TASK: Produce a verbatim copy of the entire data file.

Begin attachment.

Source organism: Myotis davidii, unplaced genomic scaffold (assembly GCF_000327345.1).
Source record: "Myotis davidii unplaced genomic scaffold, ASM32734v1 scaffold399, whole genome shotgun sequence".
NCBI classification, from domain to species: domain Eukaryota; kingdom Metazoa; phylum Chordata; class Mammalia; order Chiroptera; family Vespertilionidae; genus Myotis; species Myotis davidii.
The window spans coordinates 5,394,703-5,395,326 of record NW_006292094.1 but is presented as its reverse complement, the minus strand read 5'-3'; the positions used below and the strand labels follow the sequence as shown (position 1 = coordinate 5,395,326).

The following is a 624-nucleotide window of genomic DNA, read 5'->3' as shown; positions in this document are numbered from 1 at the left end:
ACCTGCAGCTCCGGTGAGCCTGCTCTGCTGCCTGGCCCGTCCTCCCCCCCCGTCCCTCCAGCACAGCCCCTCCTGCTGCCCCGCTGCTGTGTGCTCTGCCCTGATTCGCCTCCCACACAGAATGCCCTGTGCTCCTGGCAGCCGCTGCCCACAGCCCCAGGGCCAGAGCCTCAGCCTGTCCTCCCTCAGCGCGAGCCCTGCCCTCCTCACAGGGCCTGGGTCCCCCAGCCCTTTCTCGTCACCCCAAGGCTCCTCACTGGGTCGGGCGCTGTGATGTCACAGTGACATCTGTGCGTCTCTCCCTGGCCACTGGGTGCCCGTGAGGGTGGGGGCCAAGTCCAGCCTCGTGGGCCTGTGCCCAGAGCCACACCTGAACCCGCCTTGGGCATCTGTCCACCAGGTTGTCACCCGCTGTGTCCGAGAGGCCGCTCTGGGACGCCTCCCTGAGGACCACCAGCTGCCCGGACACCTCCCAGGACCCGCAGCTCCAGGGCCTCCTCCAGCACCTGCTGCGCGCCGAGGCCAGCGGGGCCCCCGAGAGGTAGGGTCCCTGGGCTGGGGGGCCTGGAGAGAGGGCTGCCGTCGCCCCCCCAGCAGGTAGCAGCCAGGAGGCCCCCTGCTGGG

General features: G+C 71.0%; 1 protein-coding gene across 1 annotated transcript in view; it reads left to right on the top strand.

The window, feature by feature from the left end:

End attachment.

Source organism: Myotis davidii, unplaced genomic scaffold (assembly GCF_000327345.1).
Source record: "Myotis davidii unplaced genomic scaffold, ASM32734v1 scaffold399, whole genome shotgun sequence".
NCBI classification, from domain to species: domain Eukaryota; kingdom Metazoa; phylum Chordata; class Mammalia; order Chiroptera; family Vespertilionidae; genus Myotis; species Myotis davidii.
The window spans coordinates 5,394,703-5,395,326 of record NW_006292094.1 but is presented as its reverse complement, the minus strand read 5'-3'; the positions used below and the strand labels follow the sequence as shown (position 1 = coordinate 5,395,326).

The following is a 624-nucleotide window of genomic DNA, read 5'->3' as shown; positions in this document are numbered from 1 at the left end:
ACCTGCAGCTCCGGTGAGCCTGCTCTGCTGCCTGGCCCGTCCTCCCCCCCCGTCCCTCCAGCACAGCCCCTCCTGCTGCCCCGCTGCTGTGTGCTCTGCCCTGATTCGCCTCCCACACAGAATGCCCTGTGCTCCTGGCAGCCGCTGCCCACAGCCCCAGGGCCAGAGCCTCAGCCTGTCCTCCCTCAGCGCGAGCCCTGCCCTCCTCACAGGGCCTGGGTCCCCCAGCCCTTTCTCGTCACCCCAAGGCTCCTCACTGGGTCGGGCGCTGTGATGTCACAGTGACATCTGTGCGTCTCTCCCTGGCCACTGGGTGCCCGTGAGGGTGGGGGCCAAGTCCAGCCTCGTGGGCCTGTGCCCAGAGCCACACCTGAACCCGCCTTGGGCATCTGTCCACCAGGTTGTCACCCGCTGTGTCCGAGAGGCCGCTCTGGGACGCCTCCCTGAGGACCACCAGCTGCCCGGACACCTCCCAGGACCCGCAGCTCCAGGGCCTCCTCCAGCACCTGCTGCGCGCCGAGGCCAGCGGGGCCCCCGAGAGGTAGGGTCCCTGGGCTGGGGGGCCTGGAGAGAGGGCTGCCGTCGCCCCCCCAGCAGGTAGCAGCCAGGAGGCCCCCTGCTGGG

General features: G+C 71.0%; 1 protein-coding gene across 1 annotated transcript in view; it reads left to right on the top strand.

The window, feature by feature from the left end: